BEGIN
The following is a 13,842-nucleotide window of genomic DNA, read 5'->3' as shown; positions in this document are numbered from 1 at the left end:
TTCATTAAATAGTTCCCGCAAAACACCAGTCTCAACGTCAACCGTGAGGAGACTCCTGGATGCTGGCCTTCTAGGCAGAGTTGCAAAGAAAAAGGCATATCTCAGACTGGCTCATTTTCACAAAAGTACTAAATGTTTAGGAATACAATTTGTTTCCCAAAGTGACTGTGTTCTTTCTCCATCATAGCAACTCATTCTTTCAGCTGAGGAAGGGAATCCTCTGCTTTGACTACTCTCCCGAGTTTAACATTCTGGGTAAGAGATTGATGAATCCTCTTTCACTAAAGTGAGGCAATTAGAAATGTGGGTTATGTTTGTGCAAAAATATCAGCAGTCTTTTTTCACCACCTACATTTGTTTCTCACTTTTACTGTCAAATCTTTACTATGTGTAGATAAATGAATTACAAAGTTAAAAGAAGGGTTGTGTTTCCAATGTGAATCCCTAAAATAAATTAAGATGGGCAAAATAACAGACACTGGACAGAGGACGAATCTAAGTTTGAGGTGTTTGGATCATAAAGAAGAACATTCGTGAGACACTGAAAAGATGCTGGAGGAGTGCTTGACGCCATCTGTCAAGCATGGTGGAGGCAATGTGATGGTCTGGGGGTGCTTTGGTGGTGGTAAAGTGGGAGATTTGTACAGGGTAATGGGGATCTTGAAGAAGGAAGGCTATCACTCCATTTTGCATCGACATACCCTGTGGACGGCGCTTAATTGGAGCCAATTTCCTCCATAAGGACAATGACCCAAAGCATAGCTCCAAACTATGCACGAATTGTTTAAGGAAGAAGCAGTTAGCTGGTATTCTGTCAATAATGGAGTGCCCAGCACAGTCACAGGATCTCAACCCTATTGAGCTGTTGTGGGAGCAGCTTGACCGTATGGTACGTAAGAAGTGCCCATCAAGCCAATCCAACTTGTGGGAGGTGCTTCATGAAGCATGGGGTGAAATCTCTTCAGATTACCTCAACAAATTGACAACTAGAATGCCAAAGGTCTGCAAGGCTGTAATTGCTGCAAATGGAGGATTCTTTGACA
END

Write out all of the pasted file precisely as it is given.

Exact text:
The following is a 13,842-nucleotide window of genomic DNA, read 5'->3' as shown; positions in this document are numbered from 1 at the left end:
TTCATTAAATAGTTCCCGCAAAACACCAGTCTCAACGTCAACCGTGAGGAGACTCCTGGATGCTGGCCTTCTAGGCAGAGTTGCAAAGAAAAAGGCATATCTCAGACTGGCTCATTTTCACAAAAGTACTAAATGTTTAGGAATACAATTTGTTTCCCAAAGTGACTGTGTTCTTTCTCCATCATAGCAACTCATTCTTTCAGCTGAGGAAGGGAATCCTCTGCTTTGACTACTCTCCCGAGTTTAACATTCTGGGTAAGAGATTGATGAATCCTCTTTCACTAAAGTGAGGCAATTAGAAATGTGGGTTATGTTTGTGCAAAAATATCAGCAGTCTTTTTTCACCACCTACATTTGTTTCTCACTTTTACTGTCAAATCTTTACTATGTGTAGATAAATGAATTACAAAGTTAAAAGAAGGGTTGTGTTTCCAATGTGAATCCCTAAAATAAATTAAGATGGGCAAAATAACAGACACTGGACAGAGGACGAATCTAAGTTTGAGGTGTTTGGATCATAAAGAAGAACATTCGTGAGACACTGAAAAGATGCTGGAGGAGTGCTTGACGCCATCTGTCAAGCATGGTGGAGGCAATGTGATGGTCTGGGGGTGCTTTGGTGGTGGTAAAGTGGGAGATTTGTACAGGGTAATGGGGATCTTGAAGAAGGAAGGCTATCACTCCATTTTGCATCGACATACCCTGTGGACGGCGCTTAATTGGAGCCAATTTCCTCCATAAGGACAATGACCCAAAGCATAGCTCCAAACTATGCACGAATTGTTTAAGGAAGAAGCAGTTAGCTGGTATTCTGTCAATAATGGAGTGCCCAGCACAGTCACAGGATCTCAACCCTATTGAGCTGTTGTGGGAGCAGCTTGACCGTATGGTACGTAAGAAGTGCCCATCAAGCCAATCCAACTTGTGGGAGGTGCTTCATGAAGCATGGGGTGAAATCTCTTCAGATTACCTCAACAAATTGACAACTAGAATGCCAAAGGTCTGCAAGGCTGTAATTGCTGCAAATGGAGGATTCTTTGACA